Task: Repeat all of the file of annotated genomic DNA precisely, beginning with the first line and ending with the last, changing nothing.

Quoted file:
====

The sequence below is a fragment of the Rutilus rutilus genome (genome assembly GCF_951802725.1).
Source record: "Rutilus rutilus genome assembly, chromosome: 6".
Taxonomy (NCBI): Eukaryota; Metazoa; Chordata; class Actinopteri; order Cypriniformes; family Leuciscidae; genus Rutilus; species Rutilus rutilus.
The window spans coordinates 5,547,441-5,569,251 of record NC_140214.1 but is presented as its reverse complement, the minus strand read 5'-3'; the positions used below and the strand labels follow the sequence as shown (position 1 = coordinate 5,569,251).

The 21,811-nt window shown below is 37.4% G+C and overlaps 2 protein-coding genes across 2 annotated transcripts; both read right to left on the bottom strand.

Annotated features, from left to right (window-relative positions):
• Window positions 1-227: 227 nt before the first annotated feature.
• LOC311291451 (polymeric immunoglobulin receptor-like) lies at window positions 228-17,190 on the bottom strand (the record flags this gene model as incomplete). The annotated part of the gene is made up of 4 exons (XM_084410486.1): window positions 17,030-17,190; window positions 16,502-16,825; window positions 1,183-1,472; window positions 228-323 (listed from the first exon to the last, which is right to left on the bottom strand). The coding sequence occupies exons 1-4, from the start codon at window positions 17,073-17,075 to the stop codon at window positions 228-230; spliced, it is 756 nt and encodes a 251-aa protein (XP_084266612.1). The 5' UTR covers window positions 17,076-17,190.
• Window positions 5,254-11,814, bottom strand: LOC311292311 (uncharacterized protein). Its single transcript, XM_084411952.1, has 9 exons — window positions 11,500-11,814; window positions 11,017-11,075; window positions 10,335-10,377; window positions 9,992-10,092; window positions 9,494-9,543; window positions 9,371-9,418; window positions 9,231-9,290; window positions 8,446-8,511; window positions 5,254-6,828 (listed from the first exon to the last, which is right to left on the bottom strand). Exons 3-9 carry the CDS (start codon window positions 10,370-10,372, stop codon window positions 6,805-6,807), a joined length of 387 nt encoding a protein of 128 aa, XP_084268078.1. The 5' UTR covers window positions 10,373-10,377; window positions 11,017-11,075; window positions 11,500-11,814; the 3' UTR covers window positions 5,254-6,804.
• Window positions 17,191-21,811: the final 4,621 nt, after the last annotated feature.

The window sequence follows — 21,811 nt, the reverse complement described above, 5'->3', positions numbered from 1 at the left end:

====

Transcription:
The sequence below is a fragment of the Rutilus rutilus genome (genome assembly GCF_951802725.1).
Source record: "Rutilus rutilus genome assembly, chromosome: 6".
Taxonomy (NCBI): Eukaryota; Metazoa; Chordata; class Actinopteri; order Cypriniformes; family Leuciscidae; genus Rutilus; species Rutilus rutilus.
The window spans coordinates 5,547,441-5,569,251 of record NC_140214.1 but is presented as its reverse complement, the minus strand read 5'-3'; the positions used below and the strand labels follow the sequence as shown (position 1 = coordinate 5,569,251).

The 21,811-nt window shown below is 37.4% G+C and overlaps 2 protein-coding genes across 2 annotated transcripts; both read right to left on the bottom strand.

Annotated features, from left to right (window-relative positions):
• Window positions 1-227: 227 nt before the first annotated feature.
• LOC311291451 (polymeric immunoglobulin receptor-like) lies at window positions 228-17,190 on the bottom strand (the record flags this gene model as incomplete). The annotated part of the gene is made up of 4 exons (XM_084410486.1): window positions 17,030-17,190; window positions 16,502-16,825; window positions 1,183-1,472; window positions 228-323 (listed from the first exon to the last, which is right to left on the bottom strand). The coding sequence occupies exons 1-4, from the start codon at window positions 17,073-17,075 to the stop codon at window positions 228-230; spliced, it is 756 nt and encodes a 251-aa protein (XP_084266612.1). The 5' UTR covers window positions 17,076-17,190.
• Window positions 5,254-11,814, bottom strand: LOC311292311 (uncharacterized protein). Its single transcript, XM_084411952.1, has 9 exons — window positions 11,500-11,814; window positions 11,017-11,075; window positions 10,335-10,377; window positions 9,992-10,092; window positions 9,494-9,543; window positions 9,371-9,418; window positions 9,231-9,290; window positions 8,446-8,511; window positions 5,254-6,828 (listed from the first exon to the last, which is right to left on the bottom strand). Exons 3-9 carry the CDS (start codon window positions 10,370-10,372, stop codon window positions 6,805-6,807), a joined length of 387 nt encoding a protein of 128 aa, XP_084268078.1. The 5' UTR covers window positions 10,373-10,377; window positions 11,017-11,075; window positions 11,500-11,814; the 3' UTR covers window positions 5,254-6,804.
• Window positions 17,191-21,811: the final 4,621 nt, after the last annotated feature.

The window sequence follows — 21,811 nt, the reverse complement described above, 5'->3', positions numbered from 1 at the left end: